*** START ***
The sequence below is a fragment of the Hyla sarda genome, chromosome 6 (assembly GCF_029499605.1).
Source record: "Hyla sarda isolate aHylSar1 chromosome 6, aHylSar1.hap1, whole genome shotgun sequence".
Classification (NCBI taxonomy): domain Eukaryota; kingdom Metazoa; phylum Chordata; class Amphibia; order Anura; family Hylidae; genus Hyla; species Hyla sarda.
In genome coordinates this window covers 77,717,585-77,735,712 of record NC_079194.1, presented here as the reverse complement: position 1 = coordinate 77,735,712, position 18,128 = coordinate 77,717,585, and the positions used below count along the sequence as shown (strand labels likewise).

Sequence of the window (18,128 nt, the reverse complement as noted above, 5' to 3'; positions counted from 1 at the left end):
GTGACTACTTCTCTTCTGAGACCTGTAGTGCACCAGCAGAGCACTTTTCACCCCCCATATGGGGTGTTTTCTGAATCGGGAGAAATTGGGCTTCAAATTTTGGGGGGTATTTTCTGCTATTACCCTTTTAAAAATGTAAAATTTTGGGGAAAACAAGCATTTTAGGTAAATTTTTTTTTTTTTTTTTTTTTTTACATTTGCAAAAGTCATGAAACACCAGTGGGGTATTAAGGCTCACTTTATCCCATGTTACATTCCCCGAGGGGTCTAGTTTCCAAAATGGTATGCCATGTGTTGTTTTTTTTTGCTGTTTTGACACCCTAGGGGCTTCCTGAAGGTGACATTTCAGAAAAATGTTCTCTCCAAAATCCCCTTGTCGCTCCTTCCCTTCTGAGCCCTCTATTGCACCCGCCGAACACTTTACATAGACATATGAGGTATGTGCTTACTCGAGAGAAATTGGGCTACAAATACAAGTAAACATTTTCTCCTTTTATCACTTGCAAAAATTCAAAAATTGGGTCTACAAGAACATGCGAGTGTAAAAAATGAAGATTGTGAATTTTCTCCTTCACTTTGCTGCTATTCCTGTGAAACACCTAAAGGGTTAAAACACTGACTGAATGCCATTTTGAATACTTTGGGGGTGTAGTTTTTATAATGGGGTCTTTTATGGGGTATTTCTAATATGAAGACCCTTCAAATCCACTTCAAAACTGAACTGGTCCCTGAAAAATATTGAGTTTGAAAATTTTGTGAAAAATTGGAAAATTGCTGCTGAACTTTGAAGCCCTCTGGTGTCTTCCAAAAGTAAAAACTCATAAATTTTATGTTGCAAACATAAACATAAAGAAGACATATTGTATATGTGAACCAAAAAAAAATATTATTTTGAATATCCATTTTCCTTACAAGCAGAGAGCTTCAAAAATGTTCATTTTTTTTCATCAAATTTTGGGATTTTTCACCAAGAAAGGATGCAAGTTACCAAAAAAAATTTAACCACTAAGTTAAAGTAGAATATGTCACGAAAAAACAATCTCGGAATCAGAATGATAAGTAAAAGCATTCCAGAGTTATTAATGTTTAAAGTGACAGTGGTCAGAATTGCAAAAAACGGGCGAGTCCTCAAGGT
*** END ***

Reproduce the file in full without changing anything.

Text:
The sequence below is a fragment of the Hyla sarda genome, chromosome 6 (assembly GCF_029499605.1).
Source record: "Hyla sarda isolate aHylSar1 chromosome 6, aHylSar1.hap1, whole genome shotgun sequence".
Classification (NCBI taxonomy): domain Eukaryota; kingdom Metazoa; phylum Chordata; class Amphibia; order Anura; family Hylidae; genus Hyla; species Hyla sarda.
In genome coordinates this window covers 77,717,585-77,735,712 of record NC_079194.1, presented here as the reverse complement: position 1 = coordinate 77,735,712, position 18,128 = coordinate 77,717,585, and the positions used below count along the sequence as shown (strand labels likewise).

Sequence of the window (18,128 nt, the reverse complement as noted above, 5' to 3'; positions counted from 1 at the left end):
GTGACTACTTCTCTTCTGAGACCTGTAGTGCACCAGCAGAGCACTTTTCACCCCCCATATGGGGTGTTTTCTGAATCGGGAGAAATTGGGCTTCAAATTTTGGGGGGTATTTTCTGCTATTACCCTTTTAAAAATGTAAAATTTTGGGGAAAACAAGCATTTTAGGTAAATTTTTTTTTTTTTTTTTTTTTTTACATTTGCAAAAGTCATGAAACACCAGTGGGGTATTAAGGCTCACTTTATCCCATGTTACATTCCCCGAGGGGTCTAGTTTCCAAAATGGTATGCCATGTGTTGTTTTTTTTTGCTGTTTTGACACCCTAGGGGCTTCCTGAAGGTGACATTTCAGAAAAATGTTCTCTCCAAAATCCCCTTGTCGCTCCTTCCCTTCTGAGCCCTCTATTGCACCCGCCGAACACTTTACATAGACATATGAGGTATGTGCTTACTCGAGAGAAATTGGGCTACAAATACAAGTAAACATTTTCTCCTTTTATCACTTGCAAAAATTCAAAAATTGGGTCTACAAGAACATGCGAGTGTAAAAAATGAAGATTGTGAATTTTCTCCTTCACTTTGCTGCTATTCCTGTGAAACACCTAAAGGGTTAAAACACTGACTGAATGCCATTTTGAATACTTTGGGGGTGTAGTTTTTATAATGGGGTCTTTTATGGGGTATTTCTAATATGAAGACCCTTCAAATCCACTTCAAAACTGAACTGGTCCCTGAAAAATATTGAGTTTGAAAATTTTGTGAAAAATTGGAAAATTGCTGCTGAACTTTGAAGCCCTCTGGTGTCTTCCAAAAGTAAAAACTCATAAATTTTATGTTGCAAACATAAACATAAAGAAGACATATTGTATATGTGAACCAAAAAAAAATATTATTTTGAATATCCATTTTCCTTACAAGCAGAGAGCTTCAAAAATGTTCATTTTTTTTCATCAAATTTTGGGATTTTTCACCAAGAAAGGATGCAAGTTACCAAAAAAAATTTAACCACTAAGTTAAAGTAGAATATGTCACGAAAAAACAATCTCGGAATCAGAATGATAAGTAAAAGCATTCCAGAGTTATTAATGTTTAAAGTGACAGTGGTCAGAATTGCAAAAAACGGGCGAGTCCTCAAGGT